New Study Tests Adaptive Calibration Model of Stress Sensitivity

The Adaptive Calibration Model (ACM) is a new concept relating to stress development. The ACM differs from other theories regarding stress sensitivity in that it approaches stress reactivity from three key angles; evolutionary, adaptive, and responsive. Specifically, the ACM integrates risk factors such as depression or anxiety, environmental stressors such as family conflict, violence or aggression, and individual responsiveness to stress. The current model suggests that all of these components influence the development of stress in an individual. However, this model has not been tested thoroughly.

To further validate the ACM, Marco Del Giudice of the Department of Psychology at the University of Turin in Italy recently led a study that evaluated stress in 256 children ranging from 8 to 10 years old. Del Giudice predicted that his results would expand the three categories of stress responsiveness to four, including unemotional, vigilant, buffered, and sensitive. After analyzing the results, Del Giudice made some interesting discoveries. First, in line with his prediction, the participants responded in unique ways that justified the addition of a fourth category of responsiveness with more girls than boys falling into the vigilant category. However, in direct contrast to his prediction, the sensitive class was represented by more boys than girls.

The findings also revealed marked differences in how specific factors influenced stress. Del Giudice found that environmental factors such as maternal depression, socioeconomic difficulties, or family substance use did not have a direct impact on stress but family conflict did. This finding underscores the significance of healthy family relationships on mental well-being. Del Giudice noted that although ecological conditions affected the participants’ stress only minimally, the sample used in this study was highly concentrated with high-risk children, which could account for the ecological findings. Del Giudice also believes that the young age of the participants in this study limits the findings. He recommends future studies include children from broader socioeconomic conditions and adolescents of varied ages in order to accurately assess the role of each factor, including gender and age, on the development of stress. Del Giudice added, “The present investigation offers a preliminary test of the model and highlights some of the methodological challenges that will need to be considered in future research on this topic.”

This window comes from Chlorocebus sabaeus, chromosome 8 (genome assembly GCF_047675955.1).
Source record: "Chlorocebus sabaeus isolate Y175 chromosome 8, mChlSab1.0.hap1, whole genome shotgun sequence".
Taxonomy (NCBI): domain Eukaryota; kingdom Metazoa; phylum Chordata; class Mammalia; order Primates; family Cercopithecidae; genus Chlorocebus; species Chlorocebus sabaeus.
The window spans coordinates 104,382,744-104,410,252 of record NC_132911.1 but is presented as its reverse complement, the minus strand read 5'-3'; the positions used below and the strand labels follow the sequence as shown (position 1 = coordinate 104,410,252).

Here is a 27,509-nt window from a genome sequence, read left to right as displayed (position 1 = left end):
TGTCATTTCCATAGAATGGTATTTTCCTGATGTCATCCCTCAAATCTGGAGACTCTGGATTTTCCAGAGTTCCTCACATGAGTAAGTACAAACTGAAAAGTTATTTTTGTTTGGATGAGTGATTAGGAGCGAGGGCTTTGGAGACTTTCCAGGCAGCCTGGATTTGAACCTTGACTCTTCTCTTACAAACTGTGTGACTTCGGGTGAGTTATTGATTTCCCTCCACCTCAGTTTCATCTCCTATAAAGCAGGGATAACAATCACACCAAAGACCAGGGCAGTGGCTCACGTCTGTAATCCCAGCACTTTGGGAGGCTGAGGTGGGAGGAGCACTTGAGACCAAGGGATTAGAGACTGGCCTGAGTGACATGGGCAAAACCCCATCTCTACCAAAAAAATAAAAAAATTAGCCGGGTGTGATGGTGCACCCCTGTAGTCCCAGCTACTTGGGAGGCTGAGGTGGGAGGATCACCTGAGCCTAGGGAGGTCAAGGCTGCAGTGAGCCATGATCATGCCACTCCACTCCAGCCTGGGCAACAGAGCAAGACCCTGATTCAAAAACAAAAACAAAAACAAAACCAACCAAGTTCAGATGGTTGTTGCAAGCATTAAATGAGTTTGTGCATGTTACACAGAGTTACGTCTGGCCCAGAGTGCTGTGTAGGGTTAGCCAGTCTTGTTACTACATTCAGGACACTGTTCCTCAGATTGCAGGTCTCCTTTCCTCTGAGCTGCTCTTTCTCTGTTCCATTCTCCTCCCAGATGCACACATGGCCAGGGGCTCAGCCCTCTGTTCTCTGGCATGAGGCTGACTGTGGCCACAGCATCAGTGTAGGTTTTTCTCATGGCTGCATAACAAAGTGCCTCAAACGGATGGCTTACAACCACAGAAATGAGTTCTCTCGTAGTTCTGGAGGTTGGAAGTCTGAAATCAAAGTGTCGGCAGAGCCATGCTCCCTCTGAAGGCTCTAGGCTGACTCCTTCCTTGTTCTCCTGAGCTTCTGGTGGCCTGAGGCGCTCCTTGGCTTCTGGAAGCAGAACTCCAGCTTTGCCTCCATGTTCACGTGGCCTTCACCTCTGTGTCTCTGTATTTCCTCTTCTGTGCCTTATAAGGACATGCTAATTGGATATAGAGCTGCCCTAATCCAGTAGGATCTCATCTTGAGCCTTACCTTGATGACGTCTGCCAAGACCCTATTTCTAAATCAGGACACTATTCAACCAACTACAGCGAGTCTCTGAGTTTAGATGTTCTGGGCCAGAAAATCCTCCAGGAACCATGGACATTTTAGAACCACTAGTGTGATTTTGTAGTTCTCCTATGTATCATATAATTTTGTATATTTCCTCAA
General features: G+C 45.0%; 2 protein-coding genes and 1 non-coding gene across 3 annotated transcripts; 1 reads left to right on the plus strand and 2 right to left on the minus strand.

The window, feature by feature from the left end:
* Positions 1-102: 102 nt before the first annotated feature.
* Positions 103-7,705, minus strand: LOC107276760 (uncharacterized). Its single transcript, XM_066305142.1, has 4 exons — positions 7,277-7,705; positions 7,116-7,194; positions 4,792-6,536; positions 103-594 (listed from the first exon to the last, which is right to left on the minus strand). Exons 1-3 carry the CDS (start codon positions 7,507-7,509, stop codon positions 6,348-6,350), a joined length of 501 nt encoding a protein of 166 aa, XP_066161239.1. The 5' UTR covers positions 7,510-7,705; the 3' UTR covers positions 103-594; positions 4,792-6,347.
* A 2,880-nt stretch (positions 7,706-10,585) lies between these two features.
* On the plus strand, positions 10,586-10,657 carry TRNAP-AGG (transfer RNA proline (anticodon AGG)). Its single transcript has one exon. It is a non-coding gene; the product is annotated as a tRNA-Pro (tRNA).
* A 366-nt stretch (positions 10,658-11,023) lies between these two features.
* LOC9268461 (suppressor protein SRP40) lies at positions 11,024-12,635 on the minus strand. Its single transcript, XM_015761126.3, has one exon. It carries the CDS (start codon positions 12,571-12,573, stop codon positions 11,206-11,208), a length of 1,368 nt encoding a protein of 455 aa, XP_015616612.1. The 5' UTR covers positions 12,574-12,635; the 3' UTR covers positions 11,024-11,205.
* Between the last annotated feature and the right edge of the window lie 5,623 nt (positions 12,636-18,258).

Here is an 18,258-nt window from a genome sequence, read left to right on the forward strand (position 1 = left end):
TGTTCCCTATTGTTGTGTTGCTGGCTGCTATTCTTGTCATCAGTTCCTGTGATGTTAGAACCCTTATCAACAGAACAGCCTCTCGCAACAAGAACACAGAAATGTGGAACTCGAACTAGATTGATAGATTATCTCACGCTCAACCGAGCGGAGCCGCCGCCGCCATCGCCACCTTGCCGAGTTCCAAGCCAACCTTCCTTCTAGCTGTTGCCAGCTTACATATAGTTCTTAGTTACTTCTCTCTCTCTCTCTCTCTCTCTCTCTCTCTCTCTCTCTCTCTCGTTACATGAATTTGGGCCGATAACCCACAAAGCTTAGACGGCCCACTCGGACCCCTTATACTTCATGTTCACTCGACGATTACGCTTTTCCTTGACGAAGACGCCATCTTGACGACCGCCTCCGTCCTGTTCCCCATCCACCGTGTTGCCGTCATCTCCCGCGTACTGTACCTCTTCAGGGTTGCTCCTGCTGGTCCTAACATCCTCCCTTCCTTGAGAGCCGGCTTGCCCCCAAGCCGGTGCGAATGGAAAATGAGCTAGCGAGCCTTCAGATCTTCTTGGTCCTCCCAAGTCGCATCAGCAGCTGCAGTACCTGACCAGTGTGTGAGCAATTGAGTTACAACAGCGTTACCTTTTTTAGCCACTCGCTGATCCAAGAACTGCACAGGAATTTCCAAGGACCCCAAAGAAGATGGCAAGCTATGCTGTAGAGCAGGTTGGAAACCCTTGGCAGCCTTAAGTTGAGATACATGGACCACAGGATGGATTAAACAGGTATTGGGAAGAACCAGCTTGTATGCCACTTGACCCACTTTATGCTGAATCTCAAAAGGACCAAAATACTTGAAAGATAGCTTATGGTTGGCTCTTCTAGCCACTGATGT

Reference:
Del Giudice, M., Ellis, B. J., Hinnant, J. B., El-Sheikh, M. (2012). Adaptive patterns of stress responsivity: A preliminary investigation. Developmental Psychology 48.3, 775-790.

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  • Merle t

    Merle t

    July 3rd, 2012 at 4:04 AM

    sounds like this is a more holistic approach to making a diagnosis that is complete and comprehensive

  • Paulie

    Paulie

    July 3rd, 2012 at 11:05 AM

    If you are raised in ahome where there is a lot of familial conflict, that can really wreck any chance for having a normal childhood. These kids witness parents arguing, never resolving issues thorugh any other methods than screaming and in many cases violence. This is their life and for many of them it causes them to choose this same exact path for themselves when they are older and begin developing relationships of their own. There is never any time when they feel safe from that kind of madness because it surrounds them at every step they take along the way.

  • rene carola

    rene carola

    July 3rd, 2012 at 1:34 PM

    I don’t get why the other models for measuring stress in one’s life would not have also taken into account all of these 3 factors that can so heavily influence our lives and the way that react when we are placed in certain situations. For me it is easy to see how your genes and the living environment that you have been raised in make you who you are. One doesn’t necessarily outweigh the other in terms of importance. They all work together to make you this complete person, good or bad. Typically someone thinks that they can pinpoint the exact cause of stress and this is the one thing that they try to either eliminate from their lives or work on. But what we have to do instead is find out why this one thing effects us the way it does and work it from that angle instead. This model gives us a much better chance of understanding what is really going on with ourselves beneath the surface and gives us a roadmap for improvemebt one step at a time.

  • Jeremy Taylor

    Jeremy Taylor

    July 3rd, 2012 at 4:25 PM

    its all good that we’re finding out what things have what effect on stress and how they effect a person.it wil help a lot in treatments and identification.but would stemming the actual causes be a much better option?like promoting these same things in the community so that people protect themselves and their children from things mentioned here to keep stress at bay(?)

  • kelly

    kelly

    July 5th, 2012 at 9:25 AM

    exposing kids to family conflicts and violence is a definite no-no.this is almost inevitable in some homes where the social and economic standards are not great.it can lead to complications such as stress and whatnot.then it gets carried into their adult lives which can prevent them from achieving academically,professionally and therefore economically.

    then the same things happen to their kids.its a vicious cycle and certainly needs breaking.the earlier the better.

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